1 May 2008
Electromagnetic Fields Disrupt Newborns' Heart Rates
by Kate Melville
The electromagnetic fields produced by hospital incubators can interfere with newborn babies' heart rates, potentially creating problems for infants born prematurely who may spend extended periods in incubators, reveals a study in the latest issue of Archives of Disease in Childhood.
The small-scale study assessed the variability in the heart rate of 43 newborn babies, none of whom was critically ill or premature. Heart rate variability was measured over 5 minute periods with the incubator both running and switched off. To assess whether noise might be a factor, some of the newborns were exposed to incubator background noise by playing a recording of an incubator while the incubator motor itself was switched off.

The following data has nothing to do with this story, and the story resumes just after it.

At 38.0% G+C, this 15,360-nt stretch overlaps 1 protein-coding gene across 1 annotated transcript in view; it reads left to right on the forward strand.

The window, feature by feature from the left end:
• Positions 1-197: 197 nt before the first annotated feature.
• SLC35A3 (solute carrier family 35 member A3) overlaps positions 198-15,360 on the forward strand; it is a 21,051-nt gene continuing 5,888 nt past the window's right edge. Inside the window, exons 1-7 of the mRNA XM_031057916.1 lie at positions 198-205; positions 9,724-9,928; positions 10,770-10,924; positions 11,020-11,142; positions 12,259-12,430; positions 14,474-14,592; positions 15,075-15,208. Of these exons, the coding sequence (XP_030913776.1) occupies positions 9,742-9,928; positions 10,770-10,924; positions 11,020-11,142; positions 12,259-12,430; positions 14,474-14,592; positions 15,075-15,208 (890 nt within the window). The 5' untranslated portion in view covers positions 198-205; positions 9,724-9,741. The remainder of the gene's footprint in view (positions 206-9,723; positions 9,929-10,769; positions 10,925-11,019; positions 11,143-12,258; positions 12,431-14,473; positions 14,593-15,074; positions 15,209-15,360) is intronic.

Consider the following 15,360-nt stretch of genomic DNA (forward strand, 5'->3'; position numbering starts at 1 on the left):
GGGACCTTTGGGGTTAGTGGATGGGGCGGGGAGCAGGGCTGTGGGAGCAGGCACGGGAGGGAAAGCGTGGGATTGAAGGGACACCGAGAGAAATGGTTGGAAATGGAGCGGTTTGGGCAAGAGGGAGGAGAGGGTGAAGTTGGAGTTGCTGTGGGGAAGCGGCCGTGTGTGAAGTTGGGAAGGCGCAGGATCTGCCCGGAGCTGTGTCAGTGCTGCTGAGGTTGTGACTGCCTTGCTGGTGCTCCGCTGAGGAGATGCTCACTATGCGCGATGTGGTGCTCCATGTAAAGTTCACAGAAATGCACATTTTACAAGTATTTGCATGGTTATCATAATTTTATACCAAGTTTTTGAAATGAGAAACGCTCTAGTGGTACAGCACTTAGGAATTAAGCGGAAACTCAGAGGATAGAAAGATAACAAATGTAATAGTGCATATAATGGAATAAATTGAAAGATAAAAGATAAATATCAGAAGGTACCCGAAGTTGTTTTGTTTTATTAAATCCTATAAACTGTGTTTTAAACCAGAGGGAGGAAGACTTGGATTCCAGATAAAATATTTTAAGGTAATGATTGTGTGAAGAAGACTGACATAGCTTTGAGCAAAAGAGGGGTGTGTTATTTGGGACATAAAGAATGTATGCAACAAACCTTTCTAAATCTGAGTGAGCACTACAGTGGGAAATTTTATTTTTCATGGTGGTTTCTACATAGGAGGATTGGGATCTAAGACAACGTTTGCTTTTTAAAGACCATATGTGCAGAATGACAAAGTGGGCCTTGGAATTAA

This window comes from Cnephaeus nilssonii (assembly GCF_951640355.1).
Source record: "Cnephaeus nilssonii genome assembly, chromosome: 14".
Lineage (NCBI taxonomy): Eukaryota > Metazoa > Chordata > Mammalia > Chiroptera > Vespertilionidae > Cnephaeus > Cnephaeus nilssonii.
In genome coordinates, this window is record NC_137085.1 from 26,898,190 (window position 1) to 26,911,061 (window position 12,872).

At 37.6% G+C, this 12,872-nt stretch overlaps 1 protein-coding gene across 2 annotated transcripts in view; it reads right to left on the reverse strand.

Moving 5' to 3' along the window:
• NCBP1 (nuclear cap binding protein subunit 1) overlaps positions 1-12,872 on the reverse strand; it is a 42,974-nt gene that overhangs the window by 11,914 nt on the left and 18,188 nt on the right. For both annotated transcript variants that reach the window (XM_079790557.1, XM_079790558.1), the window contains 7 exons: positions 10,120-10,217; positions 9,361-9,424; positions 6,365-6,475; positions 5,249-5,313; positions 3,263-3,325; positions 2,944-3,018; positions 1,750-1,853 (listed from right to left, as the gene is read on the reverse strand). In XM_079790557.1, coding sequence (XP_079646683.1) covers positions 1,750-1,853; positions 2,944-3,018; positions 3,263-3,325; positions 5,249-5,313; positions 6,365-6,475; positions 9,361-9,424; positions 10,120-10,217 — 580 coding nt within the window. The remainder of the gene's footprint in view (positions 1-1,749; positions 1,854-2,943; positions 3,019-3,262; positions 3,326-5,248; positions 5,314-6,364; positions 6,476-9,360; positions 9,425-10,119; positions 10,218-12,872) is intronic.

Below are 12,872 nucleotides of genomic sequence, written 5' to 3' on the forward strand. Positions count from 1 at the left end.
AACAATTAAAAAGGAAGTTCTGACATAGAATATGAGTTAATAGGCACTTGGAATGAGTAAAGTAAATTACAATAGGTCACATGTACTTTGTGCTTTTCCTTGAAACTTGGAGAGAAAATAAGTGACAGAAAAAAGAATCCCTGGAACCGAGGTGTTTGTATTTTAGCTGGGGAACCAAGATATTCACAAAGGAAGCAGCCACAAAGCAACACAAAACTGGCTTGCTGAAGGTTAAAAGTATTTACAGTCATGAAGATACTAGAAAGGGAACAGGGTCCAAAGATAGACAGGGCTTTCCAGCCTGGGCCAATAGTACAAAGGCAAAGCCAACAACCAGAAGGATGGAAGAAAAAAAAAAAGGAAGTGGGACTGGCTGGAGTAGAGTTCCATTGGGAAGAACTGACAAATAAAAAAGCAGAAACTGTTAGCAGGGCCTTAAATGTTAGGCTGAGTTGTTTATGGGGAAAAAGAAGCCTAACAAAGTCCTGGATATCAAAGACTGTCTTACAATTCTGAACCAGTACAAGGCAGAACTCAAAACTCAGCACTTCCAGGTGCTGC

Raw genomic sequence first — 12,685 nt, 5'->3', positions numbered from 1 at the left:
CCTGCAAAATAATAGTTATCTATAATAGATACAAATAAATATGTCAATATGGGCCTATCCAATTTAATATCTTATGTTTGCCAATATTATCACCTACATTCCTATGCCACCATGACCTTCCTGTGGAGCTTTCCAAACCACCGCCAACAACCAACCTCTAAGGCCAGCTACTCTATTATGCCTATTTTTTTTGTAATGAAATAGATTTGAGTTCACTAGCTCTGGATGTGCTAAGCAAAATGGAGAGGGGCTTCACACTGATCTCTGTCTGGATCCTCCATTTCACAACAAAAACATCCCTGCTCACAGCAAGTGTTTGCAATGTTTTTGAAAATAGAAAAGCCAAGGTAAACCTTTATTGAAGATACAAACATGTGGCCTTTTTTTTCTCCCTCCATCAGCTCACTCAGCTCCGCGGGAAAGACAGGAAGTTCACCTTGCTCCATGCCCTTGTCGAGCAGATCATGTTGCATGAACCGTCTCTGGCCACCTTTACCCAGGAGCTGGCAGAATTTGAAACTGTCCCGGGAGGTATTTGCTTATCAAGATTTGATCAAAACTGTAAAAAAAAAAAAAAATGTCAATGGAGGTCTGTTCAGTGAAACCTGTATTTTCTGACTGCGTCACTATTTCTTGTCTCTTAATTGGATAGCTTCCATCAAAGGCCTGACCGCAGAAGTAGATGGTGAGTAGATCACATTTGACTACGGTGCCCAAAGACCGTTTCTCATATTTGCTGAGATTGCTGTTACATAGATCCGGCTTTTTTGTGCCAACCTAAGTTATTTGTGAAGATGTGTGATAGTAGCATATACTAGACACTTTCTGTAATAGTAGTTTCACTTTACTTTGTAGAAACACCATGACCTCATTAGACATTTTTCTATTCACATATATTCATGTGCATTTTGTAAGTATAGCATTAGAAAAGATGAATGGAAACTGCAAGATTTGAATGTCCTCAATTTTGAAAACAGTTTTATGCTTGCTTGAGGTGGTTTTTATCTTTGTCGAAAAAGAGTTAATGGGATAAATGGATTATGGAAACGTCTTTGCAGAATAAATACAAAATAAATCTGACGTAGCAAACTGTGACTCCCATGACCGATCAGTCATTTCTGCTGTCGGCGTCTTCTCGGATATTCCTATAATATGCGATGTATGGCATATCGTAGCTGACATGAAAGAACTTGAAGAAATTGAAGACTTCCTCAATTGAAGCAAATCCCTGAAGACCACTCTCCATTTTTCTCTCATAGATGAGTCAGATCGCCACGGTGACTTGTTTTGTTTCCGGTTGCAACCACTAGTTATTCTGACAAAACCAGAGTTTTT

While there were no differences in heart rate variability in the tape recorded babies, there were significant differences in the heart rate variability of babies in the incubators. The researchers said that the infants' heart rate variability fell significantly during the periods when the incubator was switched on. Decreased heart rate variability is a strong predictor of a poor prognosis in adult patients with heart disease, they noted.
Heart rate variability is made up of low and high frequency components, and the ratio between the two is higher in premature babies than it is in adults. The researchers suggest that this may be influenced by the powerful electromagnetic fields created by incubators.
They conclude that modifications to the design of incubators could help, but they add that as yet it is unclear what long term consequences there may be of exposure to electromagnetic fields at such a tender age. "International recommendations and laws set levels to safeguard the health of workers exposed to electromagnetic fields: newborns should be worthy of similar protection," they concluded.
Source: British Medical Journal